What a beautiful day to be outside – apart from the chilly wind and the blinding reflection of the sun off the water in English Bay (there’s no pleasing some people 😉 I ended up with about a dozen photos from today that I really liked, but this one is probably my favourite.
Walking the seawall in Coal Harbour I was drawn to the blue sky reflected in the water, and this perfect little cloud drifting over Grouse Mountain. I also took a landscape shot that took in all the mountains between Crown and Seymour, but I liked the way this angle neatly fitted into a square crop.
City backdrop. I had fun taking this shot, sizing it up, getting the camera settings right, and then walking back and forth across Cambie St to take the photo in the middle of the crossing 🙂
This was one of my favourite shots from the photo-a-day project, and one I’d had in mind for some time. I always enjoy walking across Cambie St in this neighbourhood with its great view across downtown and to the mountains beyond. This view makes a nice contrast to the photo I posted a few weeks ago that showed the true scale of Crown Mountain.
Looking back on it now, I’d like to reshoot it on a different day with more of Crown visible. Having said that, this shot required a long lens to compress the scene, and I don’t know if I can still achieve that with our current setup – I used a compact ultra-zoom camera to take this photo which I traded in when I bought the Sony RX100II. It’s not a question of pixels, it really does need the long telephoto lens to make the mountains look so close to the city. But maybe I should try anyway…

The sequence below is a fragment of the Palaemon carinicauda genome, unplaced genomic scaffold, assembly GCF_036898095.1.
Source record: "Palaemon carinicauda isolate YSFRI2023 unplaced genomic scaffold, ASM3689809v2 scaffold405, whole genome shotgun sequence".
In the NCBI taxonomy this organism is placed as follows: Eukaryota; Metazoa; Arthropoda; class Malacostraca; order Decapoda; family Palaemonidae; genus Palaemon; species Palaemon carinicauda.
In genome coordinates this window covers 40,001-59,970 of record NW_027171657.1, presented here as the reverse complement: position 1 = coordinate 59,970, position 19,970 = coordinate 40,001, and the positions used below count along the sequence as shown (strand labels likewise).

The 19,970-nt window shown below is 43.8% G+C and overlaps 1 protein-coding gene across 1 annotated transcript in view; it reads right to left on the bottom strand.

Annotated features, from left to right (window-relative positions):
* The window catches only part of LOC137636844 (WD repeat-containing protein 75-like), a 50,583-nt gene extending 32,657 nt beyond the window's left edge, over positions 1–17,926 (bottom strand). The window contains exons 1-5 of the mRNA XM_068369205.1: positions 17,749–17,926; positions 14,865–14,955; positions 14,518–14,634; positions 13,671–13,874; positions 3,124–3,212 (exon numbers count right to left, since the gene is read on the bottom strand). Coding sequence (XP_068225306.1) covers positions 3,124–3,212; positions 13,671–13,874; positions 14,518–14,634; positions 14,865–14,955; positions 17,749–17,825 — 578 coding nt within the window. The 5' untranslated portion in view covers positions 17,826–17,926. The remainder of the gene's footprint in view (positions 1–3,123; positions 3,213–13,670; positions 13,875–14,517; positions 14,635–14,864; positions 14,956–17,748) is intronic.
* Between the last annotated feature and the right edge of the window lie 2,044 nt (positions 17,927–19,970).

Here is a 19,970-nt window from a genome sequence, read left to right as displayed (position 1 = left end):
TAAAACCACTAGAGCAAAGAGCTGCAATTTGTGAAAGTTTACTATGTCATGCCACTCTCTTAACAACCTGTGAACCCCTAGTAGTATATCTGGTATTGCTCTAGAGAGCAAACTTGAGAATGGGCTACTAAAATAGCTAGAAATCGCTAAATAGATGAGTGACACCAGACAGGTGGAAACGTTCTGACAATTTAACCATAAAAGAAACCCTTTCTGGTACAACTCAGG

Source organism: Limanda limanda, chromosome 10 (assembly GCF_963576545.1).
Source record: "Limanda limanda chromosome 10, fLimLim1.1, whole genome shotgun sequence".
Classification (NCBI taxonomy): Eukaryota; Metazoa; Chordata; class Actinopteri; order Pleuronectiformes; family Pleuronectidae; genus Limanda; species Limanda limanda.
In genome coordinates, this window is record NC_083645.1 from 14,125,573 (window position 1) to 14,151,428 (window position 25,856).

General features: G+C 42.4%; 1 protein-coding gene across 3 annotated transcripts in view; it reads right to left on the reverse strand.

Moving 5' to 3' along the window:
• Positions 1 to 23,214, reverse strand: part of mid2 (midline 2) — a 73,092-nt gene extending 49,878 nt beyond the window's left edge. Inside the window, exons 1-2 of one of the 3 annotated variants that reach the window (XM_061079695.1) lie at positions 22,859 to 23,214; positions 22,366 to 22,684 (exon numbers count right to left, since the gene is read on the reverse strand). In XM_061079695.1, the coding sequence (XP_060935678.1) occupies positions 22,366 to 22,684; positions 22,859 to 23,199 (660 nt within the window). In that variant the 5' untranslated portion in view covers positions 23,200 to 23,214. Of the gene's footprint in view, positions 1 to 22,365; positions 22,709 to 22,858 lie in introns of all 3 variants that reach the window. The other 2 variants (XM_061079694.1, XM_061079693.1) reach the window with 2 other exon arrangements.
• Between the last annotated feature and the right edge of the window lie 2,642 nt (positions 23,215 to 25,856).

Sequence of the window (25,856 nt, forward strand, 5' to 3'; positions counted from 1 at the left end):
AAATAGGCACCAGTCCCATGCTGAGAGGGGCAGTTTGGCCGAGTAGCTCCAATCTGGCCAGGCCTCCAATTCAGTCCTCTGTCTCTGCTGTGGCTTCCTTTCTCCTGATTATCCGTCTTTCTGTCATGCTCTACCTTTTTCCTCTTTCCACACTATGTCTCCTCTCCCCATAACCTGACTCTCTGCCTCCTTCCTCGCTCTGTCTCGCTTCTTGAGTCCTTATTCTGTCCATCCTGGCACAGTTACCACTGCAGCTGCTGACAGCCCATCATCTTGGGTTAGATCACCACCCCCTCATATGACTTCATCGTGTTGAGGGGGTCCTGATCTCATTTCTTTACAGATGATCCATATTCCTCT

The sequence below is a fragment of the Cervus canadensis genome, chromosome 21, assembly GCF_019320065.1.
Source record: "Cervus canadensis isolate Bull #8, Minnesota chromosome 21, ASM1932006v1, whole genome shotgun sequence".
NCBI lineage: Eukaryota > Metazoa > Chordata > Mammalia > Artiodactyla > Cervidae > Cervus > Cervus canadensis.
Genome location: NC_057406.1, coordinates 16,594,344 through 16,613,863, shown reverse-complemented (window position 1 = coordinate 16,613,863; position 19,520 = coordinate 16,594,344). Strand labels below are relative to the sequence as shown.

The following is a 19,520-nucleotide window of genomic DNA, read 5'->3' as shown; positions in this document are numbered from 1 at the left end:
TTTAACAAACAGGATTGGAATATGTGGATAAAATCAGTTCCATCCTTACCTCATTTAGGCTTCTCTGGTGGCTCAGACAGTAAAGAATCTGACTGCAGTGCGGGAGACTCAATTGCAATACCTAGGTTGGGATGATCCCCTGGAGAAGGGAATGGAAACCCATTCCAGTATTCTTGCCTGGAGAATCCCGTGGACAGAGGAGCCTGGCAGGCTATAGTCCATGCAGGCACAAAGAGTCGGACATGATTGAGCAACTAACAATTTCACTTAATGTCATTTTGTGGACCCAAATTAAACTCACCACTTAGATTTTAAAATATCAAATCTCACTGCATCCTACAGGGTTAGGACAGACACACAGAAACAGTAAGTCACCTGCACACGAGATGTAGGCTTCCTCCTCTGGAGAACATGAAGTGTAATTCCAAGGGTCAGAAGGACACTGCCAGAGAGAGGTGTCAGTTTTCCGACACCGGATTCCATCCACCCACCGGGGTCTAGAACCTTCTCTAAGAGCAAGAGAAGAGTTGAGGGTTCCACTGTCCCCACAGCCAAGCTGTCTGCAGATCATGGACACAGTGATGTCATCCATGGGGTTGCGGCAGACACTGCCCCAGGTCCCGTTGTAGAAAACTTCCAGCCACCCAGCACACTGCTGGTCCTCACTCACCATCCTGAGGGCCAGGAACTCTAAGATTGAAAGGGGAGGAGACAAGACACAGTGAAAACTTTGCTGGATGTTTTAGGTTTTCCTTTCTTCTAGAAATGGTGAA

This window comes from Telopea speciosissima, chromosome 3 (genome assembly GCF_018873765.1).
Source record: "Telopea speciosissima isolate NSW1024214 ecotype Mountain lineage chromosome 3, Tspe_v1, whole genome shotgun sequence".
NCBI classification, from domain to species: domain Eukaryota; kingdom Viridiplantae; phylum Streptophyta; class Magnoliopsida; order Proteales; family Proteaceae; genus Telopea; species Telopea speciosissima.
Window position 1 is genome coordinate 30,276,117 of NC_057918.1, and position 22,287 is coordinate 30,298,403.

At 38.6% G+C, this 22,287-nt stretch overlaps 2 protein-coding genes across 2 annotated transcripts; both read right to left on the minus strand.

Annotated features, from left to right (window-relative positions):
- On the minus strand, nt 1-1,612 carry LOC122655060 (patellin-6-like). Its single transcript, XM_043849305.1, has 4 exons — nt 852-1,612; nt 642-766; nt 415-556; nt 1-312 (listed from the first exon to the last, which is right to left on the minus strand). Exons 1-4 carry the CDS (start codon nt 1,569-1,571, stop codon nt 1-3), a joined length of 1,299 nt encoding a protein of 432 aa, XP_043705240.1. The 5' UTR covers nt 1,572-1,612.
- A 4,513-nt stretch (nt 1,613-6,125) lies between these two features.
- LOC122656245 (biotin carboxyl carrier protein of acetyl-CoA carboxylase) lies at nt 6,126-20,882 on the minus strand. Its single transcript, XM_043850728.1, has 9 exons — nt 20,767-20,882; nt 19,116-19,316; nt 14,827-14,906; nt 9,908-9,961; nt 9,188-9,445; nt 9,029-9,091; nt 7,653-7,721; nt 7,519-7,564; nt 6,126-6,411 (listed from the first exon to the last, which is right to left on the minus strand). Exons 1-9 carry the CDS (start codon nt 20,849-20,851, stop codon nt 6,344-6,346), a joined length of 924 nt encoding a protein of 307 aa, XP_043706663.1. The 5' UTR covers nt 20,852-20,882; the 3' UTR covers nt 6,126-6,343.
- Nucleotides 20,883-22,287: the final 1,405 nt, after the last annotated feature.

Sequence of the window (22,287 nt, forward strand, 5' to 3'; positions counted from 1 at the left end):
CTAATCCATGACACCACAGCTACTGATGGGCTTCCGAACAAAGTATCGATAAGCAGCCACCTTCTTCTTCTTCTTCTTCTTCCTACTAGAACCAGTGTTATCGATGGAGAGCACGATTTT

Well that was quite the sunset tonight! Great clouds over Bowen Island lit up by the last light of the day.
I’d been watching the clouds all day hoping that sunset would provide a nice photo op. And I wasn’t disappointed! Such a lovely towering cloud over Bowen Island, and lit up perfectly by the setting sun. There was another big cloud over Cypress Bowl that looked to me a bit like one of the space invaders, but perhaps that was my imagination getting the better of me.
Zig-zag falls – at least, that’s what I call them – on the way up to Red Heather Meadows and beyond to Elfin Lakes.
I’ve tried to get photos of this creek so many times before that I almost didn’t bother on this trip, but for some reason the zigzag in the cascades really stood out and I just had to capture it.
I still remember the first time I saw these falls – except they were nothing more than a trickle on a hot, early October day. I remember them because one of the people we were hiking with decided to fill their water bottle straight from the creek and drink it. I never found out if they got sick or not, but it’s something I simply won’t risk. The only time I’ve drunk untreated water in the backcountry was from a stream on the surface of a glacier. That water went beautifully with some good single malt whisky…
Blue hour in Howe Sound.
A lovely calm ferry crossing from Horseshoe Bay to Bowen Island at dusk. The last light of the day broke through a gap in the clouds to light up the summits of Brunswick Mountain and Mount Harvey, but vanished as quickly as it appeared.
It was a few years ago that I noticed a photo I’d taken of the Vancouver skyline looked particularly blue. I liked the effect, and it was only much later that I learned of the “blue hour”. As with the golden hour, some evenings are bluer than others – often in Vancouver they’re more of a grey-blue or just grey, so I was quite pleased to get this shot of Howe Sound all in blue.